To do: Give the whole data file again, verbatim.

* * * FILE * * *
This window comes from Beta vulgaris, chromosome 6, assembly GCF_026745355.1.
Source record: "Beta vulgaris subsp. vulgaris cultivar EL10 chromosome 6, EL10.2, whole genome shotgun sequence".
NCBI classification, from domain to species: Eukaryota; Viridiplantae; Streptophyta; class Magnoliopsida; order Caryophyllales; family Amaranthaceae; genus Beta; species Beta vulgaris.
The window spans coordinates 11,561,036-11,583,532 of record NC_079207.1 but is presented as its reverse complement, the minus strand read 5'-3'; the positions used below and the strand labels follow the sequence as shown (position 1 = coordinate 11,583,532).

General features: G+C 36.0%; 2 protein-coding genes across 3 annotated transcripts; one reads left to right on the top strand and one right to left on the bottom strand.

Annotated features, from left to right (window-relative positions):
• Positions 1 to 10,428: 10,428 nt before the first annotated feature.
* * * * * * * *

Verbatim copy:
This window comes from Beta vulgaris, chromosome 6, assembly GCF_026745355.1.
Source record: "Beta vulgaris subsp. vulgaris cultivar EL10 chromosome 6, EL10.2, whole genome shotgun sequence".
NCBI classification, from domain to species: Eukaryota; Viridiplantae; Streptophyta; class Magnoliopsida; order Caryophyllales; family Amaranthaceae; genus Beta; species Beta vulgaris.
The window spans coordinates 11,561,036-11,583,532 of record NC_079207.1 but is presented as its reverse complement, the minus strand read 5'-3'; the positions used below and the strand labels follow the sequence as shown (position 1 = coordinate 11,583,532).

General features: G+C 36.0%; 2 protein-coding genes across 3 annotated transcripts; one reads left to right on the top strand and one right to left on the bottom strand.

Annotated features, from left to right (window-relative positions):
• Positions 1 to 10,428: 10,428 nt before the first annotated feature.